MySQL allows us to define an IP address to listen. You can provide the IP address of LAN network, which allow access MySQL from local network only. To allow the public network, you can simply define all zero’s ( as an IP address to allow MySQL remote connection for any host. This tutorial will help you to configure MySQL server to allow connections from remote systems.

Step 1 – Configure MySQL Service

The default MySQL server listen on localhost interface only. You need to change this to listen on all interface. Edit MySQL database server configuration file in a text editor. The Debian based systems have MySQL configuration fiel at /etc/mysql/mysql.conf.d/mysqld.cnf. Let’s Edit MySQL configuration file: Search for the bind-address setting in file. The default bind-address is set to as below:

Change bind-address value to to enable MySQL database server listen on all network interfaces.

After change the value will look like above. Save the configuration file and close it. Restart MySQL service to apply changes. Now, verify the changes and MySQL is listenning on from all remote hosts. Execute the following command to view service status: You will see that MySQL is now listening on 0 local address. It means, server is now listening on all network interfaces on port 3306.

Step 2 – Create MySQL User with Remote Access

Next, you need to create MySQL user to connect from remote host.

username – The name of user account used for login to MySQL server remote_server_ip_or_hostname – This is the ip address or hostname of remote host from where user is allowed to connect mysql server.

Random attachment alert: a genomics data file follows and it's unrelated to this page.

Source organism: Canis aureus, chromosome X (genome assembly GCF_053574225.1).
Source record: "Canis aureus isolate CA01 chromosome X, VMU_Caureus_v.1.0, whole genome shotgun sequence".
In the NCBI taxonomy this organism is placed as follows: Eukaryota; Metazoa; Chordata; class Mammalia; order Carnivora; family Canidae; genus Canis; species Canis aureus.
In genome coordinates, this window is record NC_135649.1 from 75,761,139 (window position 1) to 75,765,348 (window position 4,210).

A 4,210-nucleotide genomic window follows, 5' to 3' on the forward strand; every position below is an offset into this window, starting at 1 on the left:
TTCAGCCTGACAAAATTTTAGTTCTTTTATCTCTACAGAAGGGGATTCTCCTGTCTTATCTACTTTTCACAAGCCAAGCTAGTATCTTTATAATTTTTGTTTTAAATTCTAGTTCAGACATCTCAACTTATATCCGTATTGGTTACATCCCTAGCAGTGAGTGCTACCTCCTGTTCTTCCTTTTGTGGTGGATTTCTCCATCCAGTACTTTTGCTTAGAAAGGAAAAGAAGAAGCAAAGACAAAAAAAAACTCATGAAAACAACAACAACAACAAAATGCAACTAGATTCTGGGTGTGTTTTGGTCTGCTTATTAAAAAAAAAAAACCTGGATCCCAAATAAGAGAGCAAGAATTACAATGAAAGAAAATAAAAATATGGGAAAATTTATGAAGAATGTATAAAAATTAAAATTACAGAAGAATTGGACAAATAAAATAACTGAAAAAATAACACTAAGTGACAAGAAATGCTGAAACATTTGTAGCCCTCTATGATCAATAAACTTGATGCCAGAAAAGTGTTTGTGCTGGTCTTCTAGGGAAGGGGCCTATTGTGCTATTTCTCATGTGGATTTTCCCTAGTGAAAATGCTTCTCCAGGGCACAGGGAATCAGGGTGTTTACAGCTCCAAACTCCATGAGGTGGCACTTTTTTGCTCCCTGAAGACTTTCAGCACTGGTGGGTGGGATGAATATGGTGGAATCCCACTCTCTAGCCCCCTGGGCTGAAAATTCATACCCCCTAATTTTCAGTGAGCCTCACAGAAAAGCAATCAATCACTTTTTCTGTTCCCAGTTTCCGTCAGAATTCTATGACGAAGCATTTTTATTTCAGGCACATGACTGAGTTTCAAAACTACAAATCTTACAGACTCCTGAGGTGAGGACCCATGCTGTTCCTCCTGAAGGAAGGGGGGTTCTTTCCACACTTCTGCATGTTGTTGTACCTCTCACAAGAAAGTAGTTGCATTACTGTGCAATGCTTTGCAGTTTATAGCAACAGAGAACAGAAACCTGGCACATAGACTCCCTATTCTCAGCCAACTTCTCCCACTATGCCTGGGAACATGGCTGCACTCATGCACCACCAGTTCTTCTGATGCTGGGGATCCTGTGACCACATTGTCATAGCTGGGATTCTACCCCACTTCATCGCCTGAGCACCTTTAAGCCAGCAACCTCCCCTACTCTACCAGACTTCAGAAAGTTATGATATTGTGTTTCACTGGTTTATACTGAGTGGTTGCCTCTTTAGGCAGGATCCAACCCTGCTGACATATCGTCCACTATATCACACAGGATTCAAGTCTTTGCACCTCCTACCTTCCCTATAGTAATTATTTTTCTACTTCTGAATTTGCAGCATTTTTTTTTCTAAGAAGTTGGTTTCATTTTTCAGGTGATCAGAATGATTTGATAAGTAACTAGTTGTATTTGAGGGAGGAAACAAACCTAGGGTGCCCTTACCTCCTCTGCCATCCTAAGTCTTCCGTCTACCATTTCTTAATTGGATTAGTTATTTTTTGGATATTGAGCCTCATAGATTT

You can also use ‘%’ instead of remote host to allow any remote host. For example: Alternatively, you can create a new user account that will only connect from the remote host with the following command: Reload the privileges to running MySQL server. At this point, you have configured your MySQL server to listen from remote hosts. Created a MySQL user account used for authentication from remote hosts. Next, is to adjust security groups or system firewall to open MySQL port for remote systems.

Step 3 – Adjust Firewall

Before changing system firewall, the system running in cloud hosting environments must have update security group to open MySQL port based on hosting services. Then, you need to open port in system firewall (if active). For example, most of the Linux system opted firewalld and some of system like Debian based systems uses UFW firewall. Update the firewall based on your operating systems.

Using FirewallD

The FirewallD is the default firewall services in CentOS and RedHat based systems. You can use the following command to open MySQL port 3306 for everyone, but it it not recommended for production servers. The production server are recommended to open port for required hosts only. The FirewallD uses can use rich rules to open specific port for specific ip address or network only. For example: After adding required rule in firewalld, make sure to reload to apply changes at runtime.

Using UFW

The UFW (Uncomplicated Firewall) is the default firewall tool in Ubuntu and Debian systesm. You can use the following command to open port 3306 from everyone. But the productions users are recommended to open port for specific ip or network only. To Allow access from a specific IP addresses use command like: Make sure to change with your network or system’s IP address.

Step 4 – Connect Remote MySQL

You must have mysql client packages installed on your system to connect remote MySQL server. where:

-h Hostname or IP address of the remote MySQL server (default: localhost) -p Port number of the MySQL server (default: 3306) -u MySQL username -p Password for the defined username, No space between -p and the password


This tutorial helped you to setup MySQL serer to accept remote connection from remote hosts. Also created a MySQL user account allowed to connect from remote hosts.